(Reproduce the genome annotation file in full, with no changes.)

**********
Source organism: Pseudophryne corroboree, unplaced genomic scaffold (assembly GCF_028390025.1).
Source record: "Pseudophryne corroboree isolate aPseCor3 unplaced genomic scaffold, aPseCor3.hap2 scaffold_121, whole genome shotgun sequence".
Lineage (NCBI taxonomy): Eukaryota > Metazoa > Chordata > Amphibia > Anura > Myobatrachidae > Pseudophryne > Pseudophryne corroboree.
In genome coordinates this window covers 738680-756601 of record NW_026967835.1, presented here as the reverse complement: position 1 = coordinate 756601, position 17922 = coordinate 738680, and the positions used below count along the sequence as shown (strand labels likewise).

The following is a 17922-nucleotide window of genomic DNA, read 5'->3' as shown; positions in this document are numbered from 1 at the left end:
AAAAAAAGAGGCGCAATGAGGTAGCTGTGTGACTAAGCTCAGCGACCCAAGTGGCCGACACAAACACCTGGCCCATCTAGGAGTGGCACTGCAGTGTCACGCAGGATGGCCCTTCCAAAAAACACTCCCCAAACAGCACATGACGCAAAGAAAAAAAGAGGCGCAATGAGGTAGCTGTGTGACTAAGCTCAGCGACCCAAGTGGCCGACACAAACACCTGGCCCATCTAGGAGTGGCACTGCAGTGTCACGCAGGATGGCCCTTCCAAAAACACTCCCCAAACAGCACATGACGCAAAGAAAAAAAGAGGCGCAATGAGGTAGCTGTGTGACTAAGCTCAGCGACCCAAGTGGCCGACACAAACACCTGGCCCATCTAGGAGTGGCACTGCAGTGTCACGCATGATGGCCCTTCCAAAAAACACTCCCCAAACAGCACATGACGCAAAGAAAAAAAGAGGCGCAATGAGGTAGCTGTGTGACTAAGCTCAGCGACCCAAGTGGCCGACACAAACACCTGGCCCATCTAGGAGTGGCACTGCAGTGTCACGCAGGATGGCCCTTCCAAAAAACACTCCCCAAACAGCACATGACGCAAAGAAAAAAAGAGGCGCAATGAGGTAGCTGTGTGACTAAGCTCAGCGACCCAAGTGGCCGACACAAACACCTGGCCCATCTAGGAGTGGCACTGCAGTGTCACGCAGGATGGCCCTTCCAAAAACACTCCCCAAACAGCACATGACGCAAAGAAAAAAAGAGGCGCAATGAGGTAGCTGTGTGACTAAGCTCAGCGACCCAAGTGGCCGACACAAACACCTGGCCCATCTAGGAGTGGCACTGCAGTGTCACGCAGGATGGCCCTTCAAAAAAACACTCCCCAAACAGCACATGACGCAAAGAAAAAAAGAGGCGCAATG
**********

Source organism: Pseudophryne corroboree, unplaced genomic scaffold (assembly GCF_028390025.1).
Source record: "Pseudophryne corroboree isolate aPseCor3 unplaced genomic scaffold, aPseCor3.hap2 scaffold_121, whole genome shotgun sequence".
Lineage (NCBI taxonomy): Eukaryota > Metazoa > Chordata > Amphibia > Anura > Myobatrachidae > Pseudophryne > Pseudophryne corroboree.
In genome coordinates this window covers 738680-756601 of record NW_026967835.1, presented here as the reverse complement: position 1 = coordinate 756601, position 17922 = coordinate 738680, and the positions used below count along the sequence as shown (strand labels likewise).

The following is a 17922-nucleotide window of genomic DNA, read 5'->3' as shown; positions in this document are numbered from 1 at the left end:
AAAAAAAGAGGCGCAATGAGGTAGCTGTGTGACTAAGCTCAGCGACCCAAGTGGCCGACACAAACACCTGGCCCATCTAGGAGTGGCACTGCAGTGTCACGCAGGATGGCCCTTCCAAAAAACACTCCCCAAACAGCACATGACGCAAAGAAAAAAAGAGGCGCAATGAGGTAGCTGTGTGACTAAGCTCAGCGACCCAAGTGGCCGACACAAACACCTGGCCCATCTAGGAGTGGCACTGCAGTGTCACGCAGGATGGCCCTTCCAAAAACACTCCCCAAACAGCACATGACGCAAAGAAAAAAAGAGGCGCAATGAGGTAGCTGTGTGACTAAGCTCAGCGACCCAAGTGGCCGACACAAACACCTGGCCCATCTAGGAGTGGCACTGCAGTGTCACGCATGATGGCCCTTCCAAAAAACACTCCCCAAACAGCACATGACGCAAAGAAAAAAAGAGGCGCAATGAGGTAGCTGTGTGACTAAGCTCAGCGACCCAAGTGGCCGACACAAACACCTGGCCCATCTAGGAGTGGCACTGCAGTGTCACGCAGGATGGCCCTTCCAAAAAACACTCCCCAAACAGCACATGACGCAAAGAAAAAAAGAGGCGCAATGAGGTAGCTGTGTGACTAAGCTCAGCGACCCAAGTGGCCGACACAAACACCTGGCCCATCTAGGAGTGGCACTGCAGTGTCACGCAGGATGGCCCTTCCAAAAACACTCCCCAAACAGCACATGACGCAAAGAAAAAAAGAGGCGCAATGAGGTAGCTGTGTGACTAAGCTCAGCGACCCAAGTGGCCGACACAAACACCTGGCCCATCTAGGAGTGGCACTGCAGTGTCACGCAGGATGGCCCTTCAAAAAAACACTCCCCAAACAGCACATGACGCAAAGAAAAAAAGAGGCGCAATG